BBB Business Tip: Four Ways to Keep Your Business and Employees Safe During COVID-19



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Take a Proactive Stance

As the world responds to a pandemic, the most important role for you as a business owner or manager is to protect yourself, your employees, and your customers. You are in a leadership role to guide, direct and reassure those who work for you and those who count on you for products or services. A responsible, proactive approach will show your stakeholders that you understand the magnitude and the uncertainty of the current situation, and that goodwill, trust, and transparency are guiding your decisions.

The following information will help you contribute to a healthier work environment and position you as a responsible citizen in your community. The coronavirus outbreak is a dynamic situation with ever-changing impact. It is taking a tremendous toll on people of all countries, ethnicities, ages, and lifestyles. Whether coronavirus cases are spiking across North America or not, your business will most likely be impacted by changes in buying habits, disruptions to supply chains, and more. The Better Business Bureau® hopes this toolkit is helpful to you, and we will continue to strive to be a reliable source of information throughout this situation.

Be a Part of the Solution

There are ways for you and your business to be a part of the solution for your community. Consider highly visible, community-centric tactics to demonstrate your commitment. There are many activities you could pursue such as giving out free hand sanitizer and providing different service or delivery options for those impacted.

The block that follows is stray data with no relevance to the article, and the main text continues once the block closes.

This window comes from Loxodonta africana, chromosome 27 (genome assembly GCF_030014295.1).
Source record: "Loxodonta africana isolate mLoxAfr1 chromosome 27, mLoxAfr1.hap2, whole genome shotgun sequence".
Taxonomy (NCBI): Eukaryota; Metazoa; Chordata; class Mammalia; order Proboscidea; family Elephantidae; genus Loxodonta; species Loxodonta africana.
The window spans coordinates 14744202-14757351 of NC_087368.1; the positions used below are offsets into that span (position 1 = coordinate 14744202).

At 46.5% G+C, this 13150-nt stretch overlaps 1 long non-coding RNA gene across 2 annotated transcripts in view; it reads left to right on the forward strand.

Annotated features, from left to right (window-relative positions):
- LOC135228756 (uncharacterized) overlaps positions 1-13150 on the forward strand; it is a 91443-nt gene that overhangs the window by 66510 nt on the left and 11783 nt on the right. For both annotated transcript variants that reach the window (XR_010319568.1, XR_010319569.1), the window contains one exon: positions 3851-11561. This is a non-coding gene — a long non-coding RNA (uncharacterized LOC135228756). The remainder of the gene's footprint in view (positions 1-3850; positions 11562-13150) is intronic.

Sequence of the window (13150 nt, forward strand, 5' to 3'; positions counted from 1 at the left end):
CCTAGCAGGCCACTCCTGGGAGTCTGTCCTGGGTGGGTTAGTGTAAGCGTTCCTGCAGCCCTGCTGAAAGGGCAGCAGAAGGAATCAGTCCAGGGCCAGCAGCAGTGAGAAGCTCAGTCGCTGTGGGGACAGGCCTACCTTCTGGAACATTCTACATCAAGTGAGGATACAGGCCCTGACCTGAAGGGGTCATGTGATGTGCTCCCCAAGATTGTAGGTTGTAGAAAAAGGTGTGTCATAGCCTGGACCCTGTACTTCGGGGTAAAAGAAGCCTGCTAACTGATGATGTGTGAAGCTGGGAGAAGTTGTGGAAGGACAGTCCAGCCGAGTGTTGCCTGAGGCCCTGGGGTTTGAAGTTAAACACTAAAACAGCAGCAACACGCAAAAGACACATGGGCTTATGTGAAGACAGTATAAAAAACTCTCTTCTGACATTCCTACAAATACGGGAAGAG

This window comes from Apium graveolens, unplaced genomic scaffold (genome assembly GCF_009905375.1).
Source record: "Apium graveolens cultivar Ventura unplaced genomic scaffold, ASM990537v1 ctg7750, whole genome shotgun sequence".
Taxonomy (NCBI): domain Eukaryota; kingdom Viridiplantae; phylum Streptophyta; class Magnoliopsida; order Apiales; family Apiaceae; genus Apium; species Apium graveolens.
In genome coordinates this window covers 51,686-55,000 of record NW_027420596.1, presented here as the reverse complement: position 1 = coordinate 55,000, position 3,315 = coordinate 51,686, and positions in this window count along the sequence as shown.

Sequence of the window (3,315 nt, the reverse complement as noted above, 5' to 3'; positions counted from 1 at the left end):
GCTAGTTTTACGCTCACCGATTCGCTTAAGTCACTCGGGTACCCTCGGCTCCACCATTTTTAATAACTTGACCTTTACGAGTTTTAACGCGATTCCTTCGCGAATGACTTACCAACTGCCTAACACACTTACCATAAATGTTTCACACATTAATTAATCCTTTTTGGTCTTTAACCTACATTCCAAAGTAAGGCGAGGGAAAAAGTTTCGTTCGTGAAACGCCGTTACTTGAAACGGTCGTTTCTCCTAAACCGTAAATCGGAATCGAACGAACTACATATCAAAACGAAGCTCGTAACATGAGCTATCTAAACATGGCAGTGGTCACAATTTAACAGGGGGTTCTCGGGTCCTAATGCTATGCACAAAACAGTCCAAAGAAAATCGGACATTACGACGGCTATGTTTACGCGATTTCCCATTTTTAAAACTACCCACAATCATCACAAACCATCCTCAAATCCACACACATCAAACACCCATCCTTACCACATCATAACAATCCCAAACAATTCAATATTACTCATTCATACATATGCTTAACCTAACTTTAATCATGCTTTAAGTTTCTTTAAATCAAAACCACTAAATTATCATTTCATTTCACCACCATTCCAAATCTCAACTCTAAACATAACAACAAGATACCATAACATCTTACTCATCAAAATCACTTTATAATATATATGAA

Protect Your Employees and Your Customers

BBB is driven to help our communities, and especially our Accredited Businesses, manage the current situation in an informed and responsible manner. It is important for you to proceed with honesty, instilling trust in your customers, employees, and others. Encourage your employees to adhere to the following guidelines to help control the spread of the disease. Be sure to communicate the defensive steps you are taking to safeguard the health of your employees and their families, your customers, and your community.

Practice Good Hygiene

  • Don’t shake hands or touch others outside your immediate household to reduce the risk of spreading the infection.
  • Wash your hands often with soap and water for at least 20 seconds and use paper towels. They are less likely to spread the disease than jet dryers. In-between hand washings, frequently use hand sanitizer with at least 60% alcohol.
  • Practice social distancing (6 feet) with anyone not in your immediate household.
  • Always wear a mask and do not remove it to cough or sneeze. Replace disposable masks regularly and wash cloths masks daily.
  • Refrain from touching your face.
  • Routinely disinfect surfaces like doorknobs, tables, chairs, desks, and handrails.
  • Increase ventilation by opening windows or adjusting air conditioning.
  • Limit food sharing.

Managing Your Business

  • Require masks at all times. Supply high-quality masks to your employees and make disposable masks available for customers who forget them.
  • Use videoconferencing for meetings when possible.